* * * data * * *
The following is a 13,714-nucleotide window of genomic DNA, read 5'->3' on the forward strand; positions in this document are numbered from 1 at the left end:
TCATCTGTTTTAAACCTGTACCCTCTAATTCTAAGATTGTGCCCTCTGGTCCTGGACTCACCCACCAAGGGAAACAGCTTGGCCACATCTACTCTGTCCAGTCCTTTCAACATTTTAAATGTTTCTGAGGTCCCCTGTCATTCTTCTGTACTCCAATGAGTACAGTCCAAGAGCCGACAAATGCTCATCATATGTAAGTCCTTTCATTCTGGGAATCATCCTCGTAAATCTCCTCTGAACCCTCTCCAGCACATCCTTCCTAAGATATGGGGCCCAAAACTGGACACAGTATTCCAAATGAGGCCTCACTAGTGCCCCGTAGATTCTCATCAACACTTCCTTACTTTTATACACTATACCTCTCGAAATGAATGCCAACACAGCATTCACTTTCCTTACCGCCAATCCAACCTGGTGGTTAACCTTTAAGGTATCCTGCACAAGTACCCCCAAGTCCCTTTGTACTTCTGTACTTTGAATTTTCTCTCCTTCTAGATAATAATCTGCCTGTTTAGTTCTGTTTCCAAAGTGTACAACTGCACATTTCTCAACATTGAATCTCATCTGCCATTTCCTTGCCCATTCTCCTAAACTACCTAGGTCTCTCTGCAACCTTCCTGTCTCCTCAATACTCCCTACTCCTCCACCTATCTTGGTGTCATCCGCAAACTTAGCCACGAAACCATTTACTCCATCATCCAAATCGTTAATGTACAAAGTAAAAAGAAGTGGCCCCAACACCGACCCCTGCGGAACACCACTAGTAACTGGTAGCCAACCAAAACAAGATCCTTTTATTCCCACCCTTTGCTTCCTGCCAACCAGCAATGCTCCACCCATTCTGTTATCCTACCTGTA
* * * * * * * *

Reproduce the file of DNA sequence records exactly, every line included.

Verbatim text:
The following is a 13,714-nucleotide window of genomic DNA, read 5'->3' on the forward strand; positions in this document are numbered from 1 at the left end:
TCATCTGTTTTAAACCTGTACCCTCTAATTCTAAGATTGTGCCCTCTGGTCCTGGACTCACCCACCAAGGGAAACAGCTTGGCCACATCTACTCTGTCCAGTCCTTTCAACATTTTAAATGTTTCTGAGGTCCCCTGTCATTCTTCTGTACTCCAATGAGTACAGTCCAAGAGCCGACAAATGCTCATCATATGTAAGTCCTTTCATTCTGGGAATCATCCTCGTAAATCTCCTCTGAACCCTCTCCAGCACATCCTTCCTAAGATATGGGGCCCAAAACTGGACACAGTATTCCAAATGAGGCCTCACTAGTGCCCCGTAGATTCTCATCAACACTTCCTTACTTTTATACACTATACCTCTCGAAATGAATGCCAACACAGCATTCACTTTCCTTACCGCCAATCCAACCTGGTGGTTAACCTTTAAGGTATCCTGCACAAGTACCCCCAAGTCCCTTTGTACTTCTGTACTTTGAATTTTCTCTCCTTCTAGATAATAATCTGCCTGTTTAGTTCTGTTTCCAAAGTGTACAACTGCACATTTCTCAACATTGAATCTCATCTGCCATTTCCTTGCCCATTCTCCTAAACTACCTAGGTCTCTCTGCAACCTTCCTGTCTCCTCAATACTCCCTACTCCTCCACCTATCTTGGTGTCATCCGCAAACTTAGCCACGAAACCATTTACTCCATCATCCAAATCGTTAATGTACAAAGTAAAAAGAAGTGGCCCCAACACCGACCCCTGCGGAACACCACTAGTAACTGGTAGCCAACCAAAACAAGATCCTTTTATTCCCACCCTTTGCTTCCTGCCAACCAGCAATGCTCCACCCATTCTGTTATCCTACCTGTA